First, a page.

Diabetes-related amputations are on the rise in the UK. There was a huge 43 per cent rise in major amputations between 1996 to 2005, a study shows. Importantly the amputations were all associated with type 2 diabetes only.
Researchers from Imperial College London found the number of amputations in people with type-one diabetes had declined.
There are 2.35-million people in UK with type-two diabetes. Apart from complications like heart attacks and strokes, diabetics are also at high risk of developing foot problems like ulcers which, if infected, can lead to gangrene.
The researchers publishing their study in the journal Diabetes Research and Clinical Practice said, most major amputations i. e. above the ankle joint have risen by 43%, while the average age of those undergoing these amputations has fallen from 71 to 69-years of age.
More men then women underwent amputations, in a gap that has widened during the decade.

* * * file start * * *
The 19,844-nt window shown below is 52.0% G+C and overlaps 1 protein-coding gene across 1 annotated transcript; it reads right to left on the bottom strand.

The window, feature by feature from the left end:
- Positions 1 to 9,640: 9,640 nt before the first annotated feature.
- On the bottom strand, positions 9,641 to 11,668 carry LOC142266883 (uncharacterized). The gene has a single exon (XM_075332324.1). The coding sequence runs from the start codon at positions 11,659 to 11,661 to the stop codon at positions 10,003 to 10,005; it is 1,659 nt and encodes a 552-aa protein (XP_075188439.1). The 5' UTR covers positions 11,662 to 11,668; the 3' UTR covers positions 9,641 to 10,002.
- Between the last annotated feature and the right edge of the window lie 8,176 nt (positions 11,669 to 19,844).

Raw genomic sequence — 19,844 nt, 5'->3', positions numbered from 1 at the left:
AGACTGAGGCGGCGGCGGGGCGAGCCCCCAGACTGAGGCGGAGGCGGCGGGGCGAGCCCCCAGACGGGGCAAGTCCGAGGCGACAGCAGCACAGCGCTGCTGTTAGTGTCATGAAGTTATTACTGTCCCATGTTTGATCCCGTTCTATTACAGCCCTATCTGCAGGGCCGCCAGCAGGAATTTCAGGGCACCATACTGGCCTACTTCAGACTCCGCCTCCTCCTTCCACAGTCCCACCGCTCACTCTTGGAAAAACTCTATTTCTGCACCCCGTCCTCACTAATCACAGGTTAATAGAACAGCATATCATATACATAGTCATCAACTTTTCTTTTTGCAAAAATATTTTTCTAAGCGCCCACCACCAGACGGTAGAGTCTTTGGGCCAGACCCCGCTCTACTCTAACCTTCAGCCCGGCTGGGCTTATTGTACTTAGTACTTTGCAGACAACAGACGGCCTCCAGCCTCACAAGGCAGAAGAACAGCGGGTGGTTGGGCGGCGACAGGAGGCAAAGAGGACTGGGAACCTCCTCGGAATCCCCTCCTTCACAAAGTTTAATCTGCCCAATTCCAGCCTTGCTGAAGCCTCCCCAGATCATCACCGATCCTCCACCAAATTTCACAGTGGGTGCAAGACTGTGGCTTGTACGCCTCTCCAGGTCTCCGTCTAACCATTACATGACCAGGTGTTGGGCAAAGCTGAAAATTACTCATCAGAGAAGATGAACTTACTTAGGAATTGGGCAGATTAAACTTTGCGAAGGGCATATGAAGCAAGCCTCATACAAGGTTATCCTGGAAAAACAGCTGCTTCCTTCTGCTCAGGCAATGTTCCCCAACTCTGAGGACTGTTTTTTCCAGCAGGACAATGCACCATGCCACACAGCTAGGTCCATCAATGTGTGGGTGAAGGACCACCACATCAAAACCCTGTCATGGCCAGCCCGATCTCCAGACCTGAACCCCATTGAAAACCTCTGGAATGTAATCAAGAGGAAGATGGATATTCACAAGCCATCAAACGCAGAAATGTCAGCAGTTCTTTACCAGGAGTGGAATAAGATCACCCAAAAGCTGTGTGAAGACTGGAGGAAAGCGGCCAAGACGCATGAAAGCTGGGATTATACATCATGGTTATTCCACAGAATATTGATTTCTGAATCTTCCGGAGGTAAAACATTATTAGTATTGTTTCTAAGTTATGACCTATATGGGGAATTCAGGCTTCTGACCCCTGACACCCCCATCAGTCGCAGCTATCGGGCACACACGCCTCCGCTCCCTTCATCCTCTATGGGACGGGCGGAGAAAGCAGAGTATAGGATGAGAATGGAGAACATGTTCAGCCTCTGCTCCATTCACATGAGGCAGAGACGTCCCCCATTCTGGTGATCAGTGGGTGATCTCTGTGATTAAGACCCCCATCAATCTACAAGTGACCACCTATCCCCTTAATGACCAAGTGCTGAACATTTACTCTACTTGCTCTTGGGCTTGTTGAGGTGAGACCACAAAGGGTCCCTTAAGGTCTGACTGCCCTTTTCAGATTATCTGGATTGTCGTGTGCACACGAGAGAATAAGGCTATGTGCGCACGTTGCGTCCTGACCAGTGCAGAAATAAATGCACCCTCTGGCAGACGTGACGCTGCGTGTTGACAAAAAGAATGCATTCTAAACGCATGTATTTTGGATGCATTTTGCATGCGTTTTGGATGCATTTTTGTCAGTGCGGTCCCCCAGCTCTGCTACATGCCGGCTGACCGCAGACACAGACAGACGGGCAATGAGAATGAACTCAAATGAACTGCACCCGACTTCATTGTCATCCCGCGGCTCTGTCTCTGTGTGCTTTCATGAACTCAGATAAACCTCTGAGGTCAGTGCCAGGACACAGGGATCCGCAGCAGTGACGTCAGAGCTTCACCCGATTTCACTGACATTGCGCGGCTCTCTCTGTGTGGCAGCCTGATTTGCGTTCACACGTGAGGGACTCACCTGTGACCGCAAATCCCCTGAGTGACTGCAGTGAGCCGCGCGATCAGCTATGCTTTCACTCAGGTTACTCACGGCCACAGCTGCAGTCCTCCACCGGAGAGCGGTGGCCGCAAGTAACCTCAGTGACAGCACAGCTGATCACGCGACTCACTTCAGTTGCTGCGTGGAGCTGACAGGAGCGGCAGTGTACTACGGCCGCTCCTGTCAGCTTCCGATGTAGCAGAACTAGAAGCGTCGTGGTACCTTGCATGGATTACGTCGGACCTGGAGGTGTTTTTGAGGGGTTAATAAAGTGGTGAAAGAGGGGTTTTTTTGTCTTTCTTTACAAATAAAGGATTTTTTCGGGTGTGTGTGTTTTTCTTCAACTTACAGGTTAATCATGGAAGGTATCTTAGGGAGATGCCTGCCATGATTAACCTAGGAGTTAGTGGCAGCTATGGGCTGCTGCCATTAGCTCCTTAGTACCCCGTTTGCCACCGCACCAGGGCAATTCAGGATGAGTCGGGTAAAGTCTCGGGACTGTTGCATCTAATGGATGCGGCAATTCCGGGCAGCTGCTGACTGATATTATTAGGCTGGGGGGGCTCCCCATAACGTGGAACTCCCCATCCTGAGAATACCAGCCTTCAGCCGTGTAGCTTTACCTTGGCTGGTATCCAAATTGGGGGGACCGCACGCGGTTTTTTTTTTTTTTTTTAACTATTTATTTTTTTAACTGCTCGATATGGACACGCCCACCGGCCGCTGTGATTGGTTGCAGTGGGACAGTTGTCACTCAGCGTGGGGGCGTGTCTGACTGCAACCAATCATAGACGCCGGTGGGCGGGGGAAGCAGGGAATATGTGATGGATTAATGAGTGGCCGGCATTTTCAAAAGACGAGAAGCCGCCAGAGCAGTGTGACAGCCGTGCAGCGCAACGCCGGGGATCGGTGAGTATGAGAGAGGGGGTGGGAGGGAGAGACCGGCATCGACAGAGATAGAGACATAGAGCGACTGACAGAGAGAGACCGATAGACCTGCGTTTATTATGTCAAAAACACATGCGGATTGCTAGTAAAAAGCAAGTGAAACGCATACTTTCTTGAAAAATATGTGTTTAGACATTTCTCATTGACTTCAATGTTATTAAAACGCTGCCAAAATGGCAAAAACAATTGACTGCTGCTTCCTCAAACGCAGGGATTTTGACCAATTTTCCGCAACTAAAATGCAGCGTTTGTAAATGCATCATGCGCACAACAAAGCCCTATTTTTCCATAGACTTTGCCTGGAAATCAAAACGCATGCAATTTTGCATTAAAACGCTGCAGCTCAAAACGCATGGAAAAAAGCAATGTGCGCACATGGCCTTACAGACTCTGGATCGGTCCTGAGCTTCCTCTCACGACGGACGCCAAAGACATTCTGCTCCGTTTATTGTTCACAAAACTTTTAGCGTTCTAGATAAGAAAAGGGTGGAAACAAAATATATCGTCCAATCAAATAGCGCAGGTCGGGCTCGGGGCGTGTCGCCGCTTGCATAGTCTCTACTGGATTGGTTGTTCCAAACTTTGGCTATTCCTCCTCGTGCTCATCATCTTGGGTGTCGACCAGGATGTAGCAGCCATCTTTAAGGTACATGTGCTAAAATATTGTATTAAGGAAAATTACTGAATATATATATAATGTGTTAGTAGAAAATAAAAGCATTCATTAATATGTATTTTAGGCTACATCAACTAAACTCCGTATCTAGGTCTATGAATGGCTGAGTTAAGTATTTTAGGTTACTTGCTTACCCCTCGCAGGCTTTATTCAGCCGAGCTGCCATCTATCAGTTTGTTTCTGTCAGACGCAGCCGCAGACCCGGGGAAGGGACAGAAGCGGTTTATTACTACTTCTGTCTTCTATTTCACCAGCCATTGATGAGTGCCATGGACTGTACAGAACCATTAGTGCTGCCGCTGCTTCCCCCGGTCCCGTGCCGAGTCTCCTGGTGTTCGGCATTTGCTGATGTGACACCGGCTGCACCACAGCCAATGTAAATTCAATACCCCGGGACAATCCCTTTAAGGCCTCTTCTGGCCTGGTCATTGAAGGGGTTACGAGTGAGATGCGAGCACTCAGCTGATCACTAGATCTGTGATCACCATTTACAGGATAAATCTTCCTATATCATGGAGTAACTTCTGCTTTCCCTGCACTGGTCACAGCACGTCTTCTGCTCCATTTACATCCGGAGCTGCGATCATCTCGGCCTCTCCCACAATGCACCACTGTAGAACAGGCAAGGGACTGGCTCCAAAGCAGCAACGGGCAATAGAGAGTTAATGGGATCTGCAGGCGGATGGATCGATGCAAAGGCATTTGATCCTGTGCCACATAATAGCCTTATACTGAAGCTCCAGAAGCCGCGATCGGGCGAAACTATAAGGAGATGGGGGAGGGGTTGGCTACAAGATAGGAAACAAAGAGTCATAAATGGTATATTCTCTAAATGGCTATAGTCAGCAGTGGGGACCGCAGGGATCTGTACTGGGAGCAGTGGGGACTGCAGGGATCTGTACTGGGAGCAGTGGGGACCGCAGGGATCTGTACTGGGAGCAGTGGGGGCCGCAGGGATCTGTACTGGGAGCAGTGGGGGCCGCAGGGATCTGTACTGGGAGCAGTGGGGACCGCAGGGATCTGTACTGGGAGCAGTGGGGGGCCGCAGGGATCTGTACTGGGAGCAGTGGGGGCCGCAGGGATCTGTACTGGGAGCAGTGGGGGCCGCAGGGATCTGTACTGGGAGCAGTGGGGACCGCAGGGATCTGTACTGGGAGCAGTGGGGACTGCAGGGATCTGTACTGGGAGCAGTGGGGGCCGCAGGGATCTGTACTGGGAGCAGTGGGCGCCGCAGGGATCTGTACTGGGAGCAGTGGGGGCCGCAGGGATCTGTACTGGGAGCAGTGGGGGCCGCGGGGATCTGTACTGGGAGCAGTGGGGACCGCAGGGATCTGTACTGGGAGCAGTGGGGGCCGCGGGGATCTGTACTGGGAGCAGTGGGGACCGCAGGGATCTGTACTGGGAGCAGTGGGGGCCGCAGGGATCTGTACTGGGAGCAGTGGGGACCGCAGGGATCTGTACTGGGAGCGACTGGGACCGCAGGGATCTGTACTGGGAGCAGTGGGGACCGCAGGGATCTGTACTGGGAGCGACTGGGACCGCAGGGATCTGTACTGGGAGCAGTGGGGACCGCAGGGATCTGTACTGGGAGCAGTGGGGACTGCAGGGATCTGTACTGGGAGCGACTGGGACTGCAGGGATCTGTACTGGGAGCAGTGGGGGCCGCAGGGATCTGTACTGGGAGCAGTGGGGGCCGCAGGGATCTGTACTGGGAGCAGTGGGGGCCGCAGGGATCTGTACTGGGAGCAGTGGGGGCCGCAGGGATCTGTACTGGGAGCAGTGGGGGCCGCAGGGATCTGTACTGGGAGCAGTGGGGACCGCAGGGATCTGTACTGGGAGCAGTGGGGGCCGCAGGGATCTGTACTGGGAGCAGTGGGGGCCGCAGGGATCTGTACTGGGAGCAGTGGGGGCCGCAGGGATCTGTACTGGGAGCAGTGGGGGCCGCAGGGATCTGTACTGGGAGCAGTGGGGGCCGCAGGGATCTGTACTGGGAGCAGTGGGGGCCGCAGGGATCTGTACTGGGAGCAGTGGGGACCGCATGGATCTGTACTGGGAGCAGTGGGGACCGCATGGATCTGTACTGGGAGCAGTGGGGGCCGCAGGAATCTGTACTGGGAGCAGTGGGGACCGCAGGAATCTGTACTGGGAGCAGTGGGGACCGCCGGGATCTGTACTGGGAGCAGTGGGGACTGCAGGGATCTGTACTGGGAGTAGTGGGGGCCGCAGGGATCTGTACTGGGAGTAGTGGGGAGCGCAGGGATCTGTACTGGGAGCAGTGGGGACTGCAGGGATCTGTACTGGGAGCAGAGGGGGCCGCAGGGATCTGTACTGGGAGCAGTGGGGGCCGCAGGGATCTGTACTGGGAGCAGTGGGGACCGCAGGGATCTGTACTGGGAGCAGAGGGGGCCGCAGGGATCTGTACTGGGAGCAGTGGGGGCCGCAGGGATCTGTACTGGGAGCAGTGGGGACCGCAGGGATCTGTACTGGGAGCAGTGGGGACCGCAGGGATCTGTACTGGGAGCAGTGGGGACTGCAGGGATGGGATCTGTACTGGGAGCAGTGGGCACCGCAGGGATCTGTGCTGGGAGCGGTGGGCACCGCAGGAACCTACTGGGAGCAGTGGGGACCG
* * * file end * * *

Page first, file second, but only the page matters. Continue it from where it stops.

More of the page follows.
However, doctors believe better care can help avoid up to 80% of amputations, with better checks by doctors and symptom awareness amongst patients reducing the need for amputation.
These findings highlight the importance of frequent foot checks, including controlling blood sugar, blood pressure and cholesterol levels.
Diabetes UK care manager Sara Spiers told BBC there were about 100 diabetes-related amputations each week in the UK.
"The findings of this study are especially interesting because they indicate a particular rise in the number of type-two diabetes related amputations," she said.
"This rise could be for a number of reasons, including type-two diabetes not being diagnosed early enough, people not getting the education they need to manage their condition effectively, and swifter treatment of foot problems, meaning people are more likely to have an amputation than die because of foot ulcers."
She added more early diagnosis was needed, as the condition could go undetected for more than 10 years and most people already had complications when they were diagnosed.